How to play shogi (japanese chess) “shogi rule”

Shogi is a Japanese board game played by two players. The object of the game is to capture the opponent’s King.

 Captured pieces are retained in hand and can be brought back into play under the capturing player’s control.

The two players alternate, moving one piece in each turn, using the characteristic moves of the various pieces.


The Pieces and Their Moves







  Moves exactly like the king in western chess: one space in any direction. The player must always move in such a way that this piece is not threatened with capture. If he can not, the game is lost.








one step per move any way except diagonal backward .The gold does not promote
This piece is often used as a piece to protect the king.













“Promoted Silver”

One space diagonally or forward.  / Moves the same as the gold.





 “Promoted Knight”

One space forward, plus one space forward-diagonal. Like a western chess knight — but only forward. This is the only piece allowed to jump over other pieces in its path.





Promoted Lance

moves forward any distance / Moves the same as the gold.






“Promoted Pawn”

One space forward. Unlike the western pawn, this pawn captures using its normal forward move; it never moves diagonally.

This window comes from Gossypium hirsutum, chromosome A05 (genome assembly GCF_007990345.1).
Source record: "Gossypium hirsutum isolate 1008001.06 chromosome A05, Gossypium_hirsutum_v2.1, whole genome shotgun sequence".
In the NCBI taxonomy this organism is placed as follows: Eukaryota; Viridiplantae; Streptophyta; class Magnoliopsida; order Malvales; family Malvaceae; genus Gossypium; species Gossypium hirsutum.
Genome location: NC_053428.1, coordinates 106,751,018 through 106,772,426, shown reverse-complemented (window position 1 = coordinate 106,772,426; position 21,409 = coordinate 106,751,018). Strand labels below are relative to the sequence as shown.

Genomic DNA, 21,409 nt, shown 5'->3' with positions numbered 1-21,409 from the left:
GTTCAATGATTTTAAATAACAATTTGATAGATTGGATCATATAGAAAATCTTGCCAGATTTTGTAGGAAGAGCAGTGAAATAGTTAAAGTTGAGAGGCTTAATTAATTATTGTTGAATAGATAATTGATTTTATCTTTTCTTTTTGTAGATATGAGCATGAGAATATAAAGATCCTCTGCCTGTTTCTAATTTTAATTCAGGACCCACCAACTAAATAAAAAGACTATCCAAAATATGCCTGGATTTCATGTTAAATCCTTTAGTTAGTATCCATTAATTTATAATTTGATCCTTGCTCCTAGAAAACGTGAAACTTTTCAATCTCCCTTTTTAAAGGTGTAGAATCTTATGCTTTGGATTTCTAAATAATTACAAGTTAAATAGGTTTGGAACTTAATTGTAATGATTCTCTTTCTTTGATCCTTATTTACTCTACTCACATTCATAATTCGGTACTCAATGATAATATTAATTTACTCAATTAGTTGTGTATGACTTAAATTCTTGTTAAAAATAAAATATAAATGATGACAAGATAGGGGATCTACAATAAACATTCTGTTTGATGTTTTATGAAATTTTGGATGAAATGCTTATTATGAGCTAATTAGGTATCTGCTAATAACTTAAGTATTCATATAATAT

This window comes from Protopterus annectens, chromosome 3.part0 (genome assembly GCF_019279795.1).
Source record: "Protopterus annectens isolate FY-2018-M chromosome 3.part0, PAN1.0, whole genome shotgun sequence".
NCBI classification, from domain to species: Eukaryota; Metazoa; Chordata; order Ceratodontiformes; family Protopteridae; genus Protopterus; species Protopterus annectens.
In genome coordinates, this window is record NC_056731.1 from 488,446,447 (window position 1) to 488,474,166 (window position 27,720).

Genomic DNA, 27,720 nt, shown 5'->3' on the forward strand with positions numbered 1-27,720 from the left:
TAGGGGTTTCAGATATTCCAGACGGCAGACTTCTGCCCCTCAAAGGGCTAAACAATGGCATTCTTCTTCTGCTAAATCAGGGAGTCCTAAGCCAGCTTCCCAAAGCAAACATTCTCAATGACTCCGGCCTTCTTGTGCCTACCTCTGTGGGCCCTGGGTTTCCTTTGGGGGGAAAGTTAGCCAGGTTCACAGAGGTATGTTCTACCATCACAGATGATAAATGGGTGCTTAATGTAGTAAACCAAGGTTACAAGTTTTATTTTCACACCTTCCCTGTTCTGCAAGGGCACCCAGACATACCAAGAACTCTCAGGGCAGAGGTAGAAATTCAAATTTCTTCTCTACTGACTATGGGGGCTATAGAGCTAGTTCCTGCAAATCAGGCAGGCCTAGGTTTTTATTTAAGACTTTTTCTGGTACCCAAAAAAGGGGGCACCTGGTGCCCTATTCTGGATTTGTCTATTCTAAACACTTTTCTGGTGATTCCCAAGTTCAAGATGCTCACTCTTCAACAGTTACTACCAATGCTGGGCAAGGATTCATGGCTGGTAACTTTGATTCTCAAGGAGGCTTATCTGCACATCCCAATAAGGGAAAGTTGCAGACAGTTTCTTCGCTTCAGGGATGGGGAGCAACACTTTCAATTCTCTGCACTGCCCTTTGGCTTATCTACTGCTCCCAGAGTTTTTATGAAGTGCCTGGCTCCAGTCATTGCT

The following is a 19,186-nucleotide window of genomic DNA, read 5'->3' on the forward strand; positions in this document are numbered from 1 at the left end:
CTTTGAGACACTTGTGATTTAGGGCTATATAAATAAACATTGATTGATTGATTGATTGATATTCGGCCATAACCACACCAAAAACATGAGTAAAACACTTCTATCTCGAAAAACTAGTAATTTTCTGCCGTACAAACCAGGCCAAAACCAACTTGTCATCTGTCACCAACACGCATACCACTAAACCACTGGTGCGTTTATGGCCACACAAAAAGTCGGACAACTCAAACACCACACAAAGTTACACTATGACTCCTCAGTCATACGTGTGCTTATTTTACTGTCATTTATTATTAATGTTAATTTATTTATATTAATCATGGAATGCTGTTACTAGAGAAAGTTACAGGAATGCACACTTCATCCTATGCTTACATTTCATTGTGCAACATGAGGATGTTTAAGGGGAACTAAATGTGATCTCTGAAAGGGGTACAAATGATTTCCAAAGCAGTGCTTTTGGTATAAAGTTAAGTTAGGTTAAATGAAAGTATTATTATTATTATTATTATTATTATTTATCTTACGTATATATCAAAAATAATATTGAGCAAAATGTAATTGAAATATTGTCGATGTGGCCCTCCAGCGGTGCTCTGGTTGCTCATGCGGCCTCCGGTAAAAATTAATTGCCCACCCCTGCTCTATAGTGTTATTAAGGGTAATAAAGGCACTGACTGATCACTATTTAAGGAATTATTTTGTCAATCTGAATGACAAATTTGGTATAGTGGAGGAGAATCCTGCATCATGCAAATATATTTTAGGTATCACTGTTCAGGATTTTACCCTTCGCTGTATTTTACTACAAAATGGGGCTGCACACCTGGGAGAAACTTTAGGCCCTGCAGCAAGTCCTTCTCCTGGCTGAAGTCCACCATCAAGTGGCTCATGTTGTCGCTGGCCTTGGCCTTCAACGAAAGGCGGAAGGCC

/ Moves the same as the gold.





Promoted Rook

The same move as the western rook: as many spaces as desired forward, backward, left or right.

/It either moves like a Rook or like a King.





 “Promoted Bishop”

The same move as the western bishop: as many spaces as desired in any of the four diagonal directions

/The move of the bishop or the move of the king.


Dropping Pieces into Play

If a player has pieces “in hand” (those captured, waiting off the board), he may choose, instead of moving one of his pieces on the board, to place ( or “drop”) one of these captured pieces into play, on any vacant square of the board. The piece is always dropped with its unpromoted value (black side) showing, even if it is dropped into the promotion zone (as described below).




The 7th, 8th and 9th rows (or ranks) on the board are the promotion zone. These are, in other words, the three rows on the far side of the board — the area in which the opponent’s pieces are originally set up. When a move is made on the board (not dropped), and the piece begins and/or ends its move within the promotion zone, the player has the option of promoting the piece. When the piece is promoted, it is flipped over, to show its promoted value (red side). It maintains its promoted value until it is captured, or until the end of the game.


Two Pawns 

  A pawn cannot be dropped onto a file (column) containing another unpromoted pawn of the same player (promoted pawns do not count). A player with an unpromoted pawn on every file is therefore unable to drop a pawn anywhere. For this reason it is common to sacrifice a pawn in order to gain flexibility for drops.

 There are more rules, but if you can remember even this rule, you can play with shogi well enough.

 Please wait as detailed rules will be posted at a later time